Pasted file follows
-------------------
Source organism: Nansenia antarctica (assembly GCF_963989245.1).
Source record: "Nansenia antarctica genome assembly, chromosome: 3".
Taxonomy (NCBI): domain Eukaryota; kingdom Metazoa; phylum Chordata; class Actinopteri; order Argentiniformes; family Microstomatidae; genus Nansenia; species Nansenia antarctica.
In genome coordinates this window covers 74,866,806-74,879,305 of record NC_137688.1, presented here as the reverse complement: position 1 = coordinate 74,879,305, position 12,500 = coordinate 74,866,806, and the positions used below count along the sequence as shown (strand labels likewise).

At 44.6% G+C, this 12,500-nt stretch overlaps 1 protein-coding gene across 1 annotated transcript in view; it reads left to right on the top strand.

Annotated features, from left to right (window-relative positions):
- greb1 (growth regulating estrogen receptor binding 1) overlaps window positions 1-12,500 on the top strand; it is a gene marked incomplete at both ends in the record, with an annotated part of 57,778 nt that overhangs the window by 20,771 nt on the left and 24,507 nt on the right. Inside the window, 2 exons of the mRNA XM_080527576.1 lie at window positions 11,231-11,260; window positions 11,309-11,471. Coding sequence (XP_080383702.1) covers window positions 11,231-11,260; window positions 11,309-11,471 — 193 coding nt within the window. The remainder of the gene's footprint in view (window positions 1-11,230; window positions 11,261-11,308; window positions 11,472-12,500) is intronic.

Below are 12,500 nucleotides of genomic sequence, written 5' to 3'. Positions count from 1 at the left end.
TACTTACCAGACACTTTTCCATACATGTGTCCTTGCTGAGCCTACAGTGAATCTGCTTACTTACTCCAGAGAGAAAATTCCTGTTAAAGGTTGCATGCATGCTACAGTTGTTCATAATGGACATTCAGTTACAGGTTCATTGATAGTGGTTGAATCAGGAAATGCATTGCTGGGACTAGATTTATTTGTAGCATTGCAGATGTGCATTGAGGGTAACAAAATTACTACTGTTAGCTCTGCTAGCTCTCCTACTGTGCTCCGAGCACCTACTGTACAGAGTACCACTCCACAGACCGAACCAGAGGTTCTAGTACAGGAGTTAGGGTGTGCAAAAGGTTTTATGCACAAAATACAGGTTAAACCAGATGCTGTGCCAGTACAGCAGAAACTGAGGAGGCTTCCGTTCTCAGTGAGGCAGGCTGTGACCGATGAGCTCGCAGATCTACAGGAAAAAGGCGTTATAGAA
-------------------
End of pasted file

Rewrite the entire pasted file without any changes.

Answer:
Source organism: Nansenia antarctica (assembly GCF_963989245.1).
Source record: "Nansenia antarctica genome assembly, chromosome: 3".
Taxonomy (NCBI): domain Eukaryota; kingdom Metazoa; phylum Chordata; class Actinopteri; order Argentiniformes; family Microstomatidae; genus Nansenia; species Nansenia antarctica.
In genome coordinates this window covers 74,866,806-74,879,305 of record NC_137688.1, presented here as the reverse complement: position 1 = coordinate 74,879,305, position 12,500 = coordinate 74,866,806, and the positions used below count along the sequence as shown (strand labels likewise).

At 44.6% G+C, this 12,500-nt stretch overlaps 1 protein-coding gene across 1 annotated transcript in view; it reads left to right on the top strand.

Annotated features, from left to right (window-relative positions):
- greb1 (growth regulating estrogen receptor binding 1) overlaps window positions 1-12,500 on the top strand; it is a gene marked incomplete at both ends in the record, with an annotated part of 57,778 nt that overhangs the window by 20,771 nt on the left and 24,507 nt on the right. Inside the window, 2 exons of the mRNA XM_080527576.1 lie at window positions 11,231-11,260; window positions 11,309-11,471. Coding sequence (XP_080383702.1) covers window positions 11,231-11,260; window positions 11,309-11,471 — 193 coding nt within the window. The remainder of the gene's footprint in view (window positions 1-11,230; window positions 11,261-11,308; window positions 11,472-12,500) is intronic.

Below are 12,500 nucleotides of genomic sequence, written 5' to 3'. Positions count from 1 at the left end.
TACTTACCAGACACTTTTCCATACATGTGTCCTTGCTGAGCCTACAGTGAATCTGCTTACTTACTCCAGAGAGAAAATTCCTGTTAAAGGTTGCATGCATGCTACAGTTGTTCATAATGGACATTCAGTTACAGGTTCATTGATAGTGGTTGAATCAGGAAATGCATTGCTGGGACTAGATTTATTTGTAGCATTGCAGATGTGCATTGAGGGTAACAAAATTACTACTGTTAGCTCTGCTAGCTCTCCTACTGTGCTCCGAGCACCTACTGTACAGAGTACCACTCCACAGACCGAACCAGAGGTTCTAGTACAGGAGTTAGGGTGTGCAAAAGGTTTTATGCACAAAATACAGGTTAAACCAGATGCTGTGCCAGTACAGCAGAAACTGAGGAGGCTTCCGTTCTCAGTGAGGCAGGCTGTGACCGATGAGCTCGCAGATCTACAGGAAAAAGGCGTTATAGAA